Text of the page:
Prince Sa’ud Al Faysal, who served as Saudi Arabia’s Minister of Foreign Affairs for forty years, passed away on July 9, 2015. On April 18, 1984, he met with me—a young scholar who had not yet turned thirty—in his office in Riyadh. In remembrance of him, I am posting an adaptation from my travel narrative, Middle Eastern Sketches (1997), describing my meeting with him as well as how prophetic what he said to me then turned out to be.
Prince Sa’ud greeted me as I entered. He was a very tall man who spoke English perfectly. He, his assistant Khalid Jindan, and I were the only ones in the room.
Just recently, the new Saudi ambassador in Washington, Prince Bandar, had had dinner with the Soviet ambassador, Anatoliy Dobrynin. There was much speculation that this presaged the imminent resumption of Saudi-Soviet diplomatic relations (there had been ties between them in the 1920s and 1930s, but not since then). I asked Prince Sa’ud if this was about to occur.
He shook his head and said, “We will only recognize Moscow if it meets certain conditions:
“First,” he began, “they must completely withdraw their armed forces from Afghanistan.” The Soviets had invaded that country in 1979 to prop up a Marxist regime there against its Muslim opponents.
“Second, they must end all hostile propaganda against Saudi Arabia.”
“Third, they must withdraw from Ethiopia and South Yemen.” Ethiopia was just across the Red Sea while South Yemen directly bordered on Saudi Arabia. Both had Marxist regimes and a large Soviet military presence.
“Fourth, there must be freedom for Muslims to practice their religion in the USSR.”
“But even if they meet all our conditions,” the prince added, “relations will not be restored automatically. There must also be the right psychological conditions. ”
When the prince said this in April 1984, it seemed as if he was setting conditions which he knew the Soviets would never meet. Saudi-Soviet relations, then, would never be re-established.
In September 1990, though, Prince Sa’ud went to Moscow and met with Eduard Shevardnadze (then the Soviet foreign minister). Saudi-Soviet relations were formally re-established.
By the time this happened, all the conditions which the prince told me that Moscow must meet either had been met or were just about to be. Moscow had long since ended its hostile propaganda against the kingdom. Soviet forces completed their withdrawal from Afghanistan in February 1989. Moscow made no move to halt the self-liquidation of the Marxist regime in South Yemen and its merger under the leadership of non-Marxist North Yemen in May 1990. Moscow had considerably reduced its assistance to Marxist Ethiopia and would end it completely by January 1991 (the regime would be driven out of power a few months later).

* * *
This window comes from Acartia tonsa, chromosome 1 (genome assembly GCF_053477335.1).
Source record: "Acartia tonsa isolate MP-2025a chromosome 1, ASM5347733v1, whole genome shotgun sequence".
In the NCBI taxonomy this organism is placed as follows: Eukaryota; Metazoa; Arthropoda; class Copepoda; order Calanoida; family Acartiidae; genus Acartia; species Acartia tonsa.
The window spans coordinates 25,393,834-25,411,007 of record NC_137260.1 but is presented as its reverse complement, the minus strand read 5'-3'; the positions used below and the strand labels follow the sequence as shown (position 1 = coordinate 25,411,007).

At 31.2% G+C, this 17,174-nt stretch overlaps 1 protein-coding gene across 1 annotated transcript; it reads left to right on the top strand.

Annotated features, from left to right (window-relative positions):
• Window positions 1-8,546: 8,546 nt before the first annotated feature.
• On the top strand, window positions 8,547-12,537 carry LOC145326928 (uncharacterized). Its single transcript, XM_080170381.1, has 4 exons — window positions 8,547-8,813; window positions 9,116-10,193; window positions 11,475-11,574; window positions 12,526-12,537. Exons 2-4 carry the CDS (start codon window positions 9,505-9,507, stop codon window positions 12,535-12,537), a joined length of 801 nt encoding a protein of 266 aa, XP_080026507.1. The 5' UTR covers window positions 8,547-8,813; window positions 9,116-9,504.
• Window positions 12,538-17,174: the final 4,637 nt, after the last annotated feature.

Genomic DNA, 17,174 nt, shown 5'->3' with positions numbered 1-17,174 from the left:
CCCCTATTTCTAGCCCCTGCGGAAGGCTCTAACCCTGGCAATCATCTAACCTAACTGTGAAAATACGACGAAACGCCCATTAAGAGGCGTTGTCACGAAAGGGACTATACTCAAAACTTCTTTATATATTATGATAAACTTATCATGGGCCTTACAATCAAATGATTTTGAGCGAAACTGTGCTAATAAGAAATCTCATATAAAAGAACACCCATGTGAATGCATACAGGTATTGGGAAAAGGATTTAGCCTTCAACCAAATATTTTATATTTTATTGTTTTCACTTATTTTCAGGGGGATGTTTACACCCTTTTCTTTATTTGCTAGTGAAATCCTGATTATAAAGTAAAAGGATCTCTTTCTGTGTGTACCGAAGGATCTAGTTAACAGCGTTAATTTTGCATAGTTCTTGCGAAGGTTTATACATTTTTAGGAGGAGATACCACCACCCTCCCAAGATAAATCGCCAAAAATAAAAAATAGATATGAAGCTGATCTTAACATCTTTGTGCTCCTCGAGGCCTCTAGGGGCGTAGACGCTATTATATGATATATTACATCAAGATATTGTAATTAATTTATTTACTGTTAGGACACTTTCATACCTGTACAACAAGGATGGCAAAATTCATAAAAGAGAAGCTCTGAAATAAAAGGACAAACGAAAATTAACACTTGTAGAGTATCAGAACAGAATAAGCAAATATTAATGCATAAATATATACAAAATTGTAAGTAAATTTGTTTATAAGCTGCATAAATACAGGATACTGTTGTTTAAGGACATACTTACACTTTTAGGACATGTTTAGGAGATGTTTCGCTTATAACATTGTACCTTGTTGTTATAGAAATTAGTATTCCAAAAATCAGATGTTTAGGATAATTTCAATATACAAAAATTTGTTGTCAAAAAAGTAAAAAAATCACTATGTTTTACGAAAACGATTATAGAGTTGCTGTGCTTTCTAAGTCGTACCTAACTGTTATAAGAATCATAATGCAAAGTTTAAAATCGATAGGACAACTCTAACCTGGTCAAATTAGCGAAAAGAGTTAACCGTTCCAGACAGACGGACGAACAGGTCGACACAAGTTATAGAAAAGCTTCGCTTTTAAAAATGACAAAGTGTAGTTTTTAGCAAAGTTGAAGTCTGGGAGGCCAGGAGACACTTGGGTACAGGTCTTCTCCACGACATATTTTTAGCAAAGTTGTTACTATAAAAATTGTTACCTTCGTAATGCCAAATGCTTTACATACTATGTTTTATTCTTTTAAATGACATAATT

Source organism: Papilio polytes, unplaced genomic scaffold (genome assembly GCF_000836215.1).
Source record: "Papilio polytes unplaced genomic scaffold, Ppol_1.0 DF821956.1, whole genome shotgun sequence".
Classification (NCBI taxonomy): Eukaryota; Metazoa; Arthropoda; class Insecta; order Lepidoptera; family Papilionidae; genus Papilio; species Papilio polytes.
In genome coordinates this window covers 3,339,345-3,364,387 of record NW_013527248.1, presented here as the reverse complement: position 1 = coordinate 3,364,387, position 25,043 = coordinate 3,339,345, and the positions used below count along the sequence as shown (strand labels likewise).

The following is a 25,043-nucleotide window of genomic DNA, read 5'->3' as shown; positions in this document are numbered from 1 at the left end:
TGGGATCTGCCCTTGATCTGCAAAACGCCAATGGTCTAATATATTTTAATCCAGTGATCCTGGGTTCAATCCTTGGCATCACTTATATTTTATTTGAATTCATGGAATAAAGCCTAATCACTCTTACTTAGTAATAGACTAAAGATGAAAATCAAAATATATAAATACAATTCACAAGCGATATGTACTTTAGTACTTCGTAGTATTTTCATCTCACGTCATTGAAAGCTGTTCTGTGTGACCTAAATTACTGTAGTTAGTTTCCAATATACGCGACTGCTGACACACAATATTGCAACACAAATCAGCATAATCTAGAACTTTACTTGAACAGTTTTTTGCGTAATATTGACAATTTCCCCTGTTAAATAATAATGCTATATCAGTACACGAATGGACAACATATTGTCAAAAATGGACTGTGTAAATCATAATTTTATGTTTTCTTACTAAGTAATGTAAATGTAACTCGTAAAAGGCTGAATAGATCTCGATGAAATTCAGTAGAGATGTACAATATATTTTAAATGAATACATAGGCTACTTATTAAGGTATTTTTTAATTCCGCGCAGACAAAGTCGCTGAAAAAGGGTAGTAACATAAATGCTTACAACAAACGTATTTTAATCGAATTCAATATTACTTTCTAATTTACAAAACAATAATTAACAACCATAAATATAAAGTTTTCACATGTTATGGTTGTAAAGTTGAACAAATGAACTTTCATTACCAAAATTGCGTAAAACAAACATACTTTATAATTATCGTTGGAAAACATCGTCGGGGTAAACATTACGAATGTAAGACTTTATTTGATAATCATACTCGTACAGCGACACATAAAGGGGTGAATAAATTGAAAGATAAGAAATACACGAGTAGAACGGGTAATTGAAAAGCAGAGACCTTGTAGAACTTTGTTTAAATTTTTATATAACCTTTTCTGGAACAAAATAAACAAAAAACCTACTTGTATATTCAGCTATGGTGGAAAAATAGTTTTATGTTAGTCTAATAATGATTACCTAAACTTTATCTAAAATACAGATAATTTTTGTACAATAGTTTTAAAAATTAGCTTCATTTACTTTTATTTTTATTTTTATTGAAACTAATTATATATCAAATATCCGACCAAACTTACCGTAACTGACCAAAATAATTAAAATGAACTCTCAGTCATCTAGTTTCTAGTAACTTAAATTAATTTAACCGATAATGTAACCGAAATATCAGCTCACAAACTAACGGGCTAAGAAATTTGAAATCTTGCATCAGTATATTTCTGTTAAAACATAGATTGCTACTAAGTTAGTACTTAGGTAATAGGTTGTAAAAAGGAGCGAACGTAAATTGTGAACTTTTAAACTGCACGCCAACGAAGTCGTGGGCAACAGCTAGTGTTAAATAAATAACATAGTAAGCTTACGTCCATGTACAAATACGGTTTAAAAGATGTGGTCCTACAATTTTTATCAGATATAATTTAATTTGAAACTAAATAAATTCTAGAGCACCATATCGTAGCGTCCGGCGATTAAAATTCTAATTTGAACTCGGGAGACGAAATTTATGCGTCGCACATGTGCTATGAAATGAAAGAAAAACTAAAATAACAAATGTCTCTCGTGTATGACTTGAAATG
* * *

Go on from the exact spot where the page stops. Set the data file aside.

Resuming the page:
In addition, by the time Prince Sa’ ud went to Moscow, Muslims were free to practice their religion in what was still the USSR. Much to Saudi dismay, Muslims in the USSR had become so free that a little later many of them would vigorously protest Soviet support for the American-led, UN-sponsored coalition formed to protect the kingdom and expel Iraqi forces from Kuwait.
And last but not least, the Iraqi invasion of Kuwait apparently created the right “psychological conditions:” Riyadh was finally willing to restore diplomatic ties with the USSR in order to make sure Moscow voted its way on UN Security Council resolutions aimed at Iraq–which Moscow did.
Although it seemed impossible in 1984, the Soviets had fulfilled all the Saudi conditions for resuming relations by 1990.
After he listed these conditions back in 1984, I asked the prince whether he thought the Soviets would ever fulfill them.
He smiled and said, “It is in the hands of God.”